For anyone who is vaguely familiar with Hitchcocks repertoire of classic films, you will hopefully guess the location of this next entry.
For those of you who haven’t grasped it, I am deliberating the Rose City, the crown of North Africa, Marrakech. The exciting part about my oncoming expedition to visit contrasting corners of the earth, is that my trip to Marrakech has been my only departure from Europe. What’s even more exciting is that Marrakech is my favourite destination I have visited so far in my life, with some dodgy pseudoscience I have calculated in my mind that the further afield I depart from a small town in Somerset, the more I should appreciate and give thanks to the beauty of the world.
I visited Marrakech with my family last May, it was a vacation used to celebrate my triumph of achieving a mediocre 2:1 at University.
We didn’t get off to the best start. We landed with no sign of our pre-arranged taxi to pick us up from the Airport to then take us to the Riad. After much deliberation we managed to use somebody’s phone to contact the Riad and organise for somebody to pick us up. This act of generosity by said person was to cast light on the generosity and kindness of the Moroccan people we encountered thoughout the remainder of our visit.
I want to do a 10 Do’s and 10 Don’ts list which I can appreciate looks lazy from the eyes of somebody reading a blog but I think it is appropriate for a post on Marrakech.
- Visit the Medina at night – with magicians and performances in every corner of the square, there is no doubt you will be entertained until the sun begins to rise.
- Get an excursion to the Atlas mountains – It can cost a pretty penny, but the climb and magnificnet landscape once you reach a pivitol point in the mountain is something that you will remember forever.
- Soak up the Souks – The souks of Marrakech are a fun way to spend an afternoon. Practise your bargaining skills against the market sellers, they’ll appreciate your efforts, but will ultimately come out on top.
- Get a Hammam – I had never heard of a Hammam before visiting this city. A relaxing and theraputic spa and massage outlet. It is a perfect way to escape the heat and re-charge!
- The Oasis of Oasiria- Escape the busyness of the city and get a 10 minute taxi to Oasiria water park. A perfect way to cool down and enjoy a touristy attraction. Don’t forget the suncream though.
- Jardin Majorelle – Visit Yves Saint Laurents garden in the suburb of the city, with exotic plants, museums and fine Arabic art, you couldn’t find a more luxurious way to spend an afternoon.
- Spice up your life – It wouldn’t be the same if you left Marrakech without a couple of grams of Spices in your suitcase. Be prepared to be drawn into the shops by the keepers Chameleons outside . Purchase one of hundreds of different goods. My choice was black cumin to help control my relentless snoring.
- Stay at a Riad – Marrakech is so unique in it’s architecture and cityscape it wouldn’t feel right staying in a modernised hotel on the suburbs of the city. The staff who worked at Riad Zanzibar were nothing but polite, helpful and friendly as I’m sure the rest of the citys Riads are
- Explore the alleys – The thing that let me down whilst in Marrakech was the lack of flavour in the meals I eat near Jemaa El Fna (Main Square) to really get a taste of Morocco submurge yourself deep into the nooks and crannys of the Old Town to gorge on a full-flavoured tagine.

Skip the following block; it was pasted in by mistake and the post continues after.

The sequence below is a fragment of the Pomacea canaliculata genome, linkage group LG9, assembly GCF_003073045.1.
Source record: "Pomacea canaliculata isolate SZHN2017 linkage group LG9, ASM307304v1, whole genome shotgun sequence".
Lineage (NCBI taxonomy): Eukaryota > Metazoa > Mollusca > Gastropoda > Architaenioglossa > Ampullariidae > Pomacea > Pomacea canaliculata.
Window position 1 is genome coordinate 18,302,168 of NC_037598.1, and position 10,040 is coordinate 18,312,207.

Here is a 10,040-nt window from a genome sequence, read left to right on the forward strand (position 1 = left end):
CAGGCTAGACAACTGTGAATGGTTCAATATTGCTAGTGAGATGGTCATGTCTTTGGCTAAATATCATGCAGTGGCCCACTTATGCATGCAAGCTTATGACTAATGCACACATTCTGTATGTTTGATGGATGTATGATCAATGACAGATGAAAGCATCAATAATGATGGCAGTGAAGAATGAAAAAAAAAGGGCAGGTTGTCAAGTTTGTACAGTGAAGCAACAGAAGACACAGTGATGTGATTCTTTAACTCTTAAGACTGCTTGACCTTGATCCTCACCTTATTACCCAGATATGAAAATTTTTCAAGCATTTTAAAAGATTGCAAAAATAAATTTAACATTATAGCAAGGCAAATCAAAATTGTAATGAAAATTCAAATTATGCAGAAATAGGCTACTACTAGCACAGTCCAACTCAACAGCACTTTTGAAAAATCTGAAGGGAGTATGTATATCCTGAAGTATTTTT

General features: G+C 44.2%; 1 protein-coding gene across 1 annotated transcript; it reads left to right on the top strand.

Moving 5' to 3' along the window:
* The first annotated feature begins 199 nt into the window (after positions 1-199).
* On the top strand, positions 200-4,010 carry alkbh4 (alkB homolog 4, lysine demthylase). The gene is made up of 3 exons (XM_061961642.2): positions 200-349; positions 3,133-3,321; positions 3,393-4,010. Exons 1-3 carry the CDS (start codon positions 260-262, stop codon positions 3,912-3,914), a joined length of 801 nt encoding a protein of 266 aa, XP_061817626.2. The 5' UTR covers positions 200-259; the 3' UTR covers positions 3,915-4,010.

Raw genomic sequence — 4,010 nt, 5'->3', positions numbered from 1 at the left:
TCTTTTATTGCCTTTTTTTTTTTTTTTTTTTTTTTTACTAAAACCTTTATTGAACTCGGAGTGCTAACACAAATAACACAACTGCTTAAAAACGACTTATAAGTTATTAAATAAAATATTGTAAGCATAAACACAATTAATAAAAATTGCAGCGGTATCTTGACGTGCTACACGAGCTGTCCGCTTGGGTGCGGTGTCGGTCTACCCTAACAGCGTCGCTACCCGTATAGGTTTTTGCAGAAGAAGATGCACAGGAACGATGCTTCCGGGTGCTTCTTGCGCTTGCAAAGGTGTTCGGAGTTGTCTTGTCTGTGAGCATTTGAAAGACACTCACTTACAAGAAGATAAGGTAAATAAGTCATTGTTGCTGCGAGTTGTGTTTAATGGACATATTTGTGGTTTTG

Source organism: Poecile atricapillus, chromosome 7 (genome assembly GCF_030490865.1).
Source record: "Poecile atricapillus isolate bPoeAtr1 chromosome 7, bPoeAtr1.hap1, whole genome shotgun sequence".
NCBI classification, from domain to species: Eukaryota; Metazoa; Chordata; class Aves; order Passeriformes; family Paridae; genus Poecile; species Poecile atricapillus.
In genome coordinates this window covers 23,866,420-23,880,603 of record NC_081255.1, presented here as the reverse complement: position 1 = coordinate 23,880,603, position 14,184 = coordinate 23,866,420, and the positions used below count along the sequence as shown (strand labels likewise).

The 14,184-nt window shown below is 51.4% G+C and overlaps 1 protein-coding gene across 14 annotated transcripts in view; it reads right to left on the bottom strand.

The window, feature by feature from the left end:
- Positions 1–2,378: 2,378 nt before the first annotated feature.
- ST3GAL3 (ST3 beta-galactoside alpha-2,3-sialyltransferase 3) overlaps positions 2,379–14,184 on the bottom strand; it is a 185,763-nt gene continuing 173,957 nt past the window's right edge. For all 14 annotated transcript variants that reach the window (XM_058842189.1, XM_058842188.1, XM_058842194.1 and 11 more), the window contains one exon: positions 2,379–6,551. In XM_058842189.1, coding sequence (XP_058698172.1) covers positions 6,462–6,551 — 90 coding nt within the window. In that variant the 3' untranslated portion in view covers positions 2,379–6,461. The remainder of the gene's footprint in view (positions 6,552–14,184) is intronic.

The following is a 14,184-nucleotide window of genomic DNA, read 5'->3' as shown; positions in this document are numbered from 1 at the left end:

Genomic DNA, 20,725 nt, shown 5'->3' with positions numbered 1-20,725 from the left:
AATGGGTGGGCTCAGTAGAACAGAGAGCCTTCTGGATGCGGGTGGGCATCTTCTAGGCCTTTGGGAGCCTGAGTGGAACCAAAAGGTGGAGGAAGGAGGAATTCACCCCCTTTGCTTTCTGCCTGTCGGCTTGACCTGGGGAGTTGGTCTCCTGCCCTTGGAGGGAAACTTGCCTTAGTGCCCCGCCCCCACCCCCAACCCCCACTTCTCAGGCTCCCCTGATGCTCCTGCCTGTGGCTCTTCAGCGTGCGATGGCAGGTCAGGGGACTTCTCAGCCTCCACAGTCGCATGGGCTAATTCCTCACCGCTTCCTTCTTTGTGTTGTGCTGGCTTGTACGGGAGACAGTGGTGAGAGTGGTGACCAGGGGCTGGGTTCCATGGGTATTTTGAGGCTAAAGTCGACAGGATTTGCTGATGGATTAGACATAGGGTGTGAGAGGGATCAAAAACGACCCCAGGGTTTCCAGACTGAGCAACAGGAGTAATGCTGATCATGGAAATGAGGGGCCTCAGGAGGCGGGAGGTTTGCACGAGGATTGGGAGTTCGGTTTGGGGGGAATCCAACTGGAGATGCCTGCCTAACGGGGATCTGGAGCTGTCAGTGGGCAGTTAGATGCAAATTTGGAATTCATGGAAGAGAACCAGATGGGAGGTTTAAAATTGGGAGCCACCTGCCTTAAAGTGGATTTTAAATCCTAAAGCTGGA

- Engage with the locals – They love you. They want to be your friend, and not just because they want to sell you something but because they are interested in you. Speaking a little French and making an effort to pay respect to their culture will go a long way in their eyes.
- Eat at a restaurant in the main square. The food is Americanised, bland and quite frankly you can find better.
- Take pictures of snake charmers, they will try and charge you up to £20 for the pleasure, an extortiante amount!
- Forget to try the orange juice. There are hundreds of stalls selling freshly squeezed, local picked oranges for about 20p a cup. You will be calling for refills with each hour that passes.
- Take the locals too seriously. Yes they will offer 2 camels in trade for your sister, they are just being friendly and wanting to engage in conversation.
- Expect something for nothing. The seemingly helpful children who want to guide you to the next attraction aren’t doing it for fun, they will expect to be paid handsomely for the pleasure.
- Drink tap water or water from the markets. They will reuse chucked away bottles to sell on for a high price. Always make sure the lid hasn’t been tampered with before buying water anywhere.
- Ride a camel. Sure it looks fun, but the camels are too hot and can’t be bothered. Leave them be, they are tired and the thought of another screaming tourist riding on the back of you is more than enough to give you the hump.
- Be tight. When bartering market sellers will offer you a ridiculously high price for a product, which they will then expect you to counter offer to something more reasonable, but don’t take the mick, they do need to earn a living. Be respectful.
- Forget a map. It is nearly impossibe to navigate around the city as most places don’t have street signs.
- Forget to listen out for the call of prayer. It is magical to witness especially throughout the different times of the day.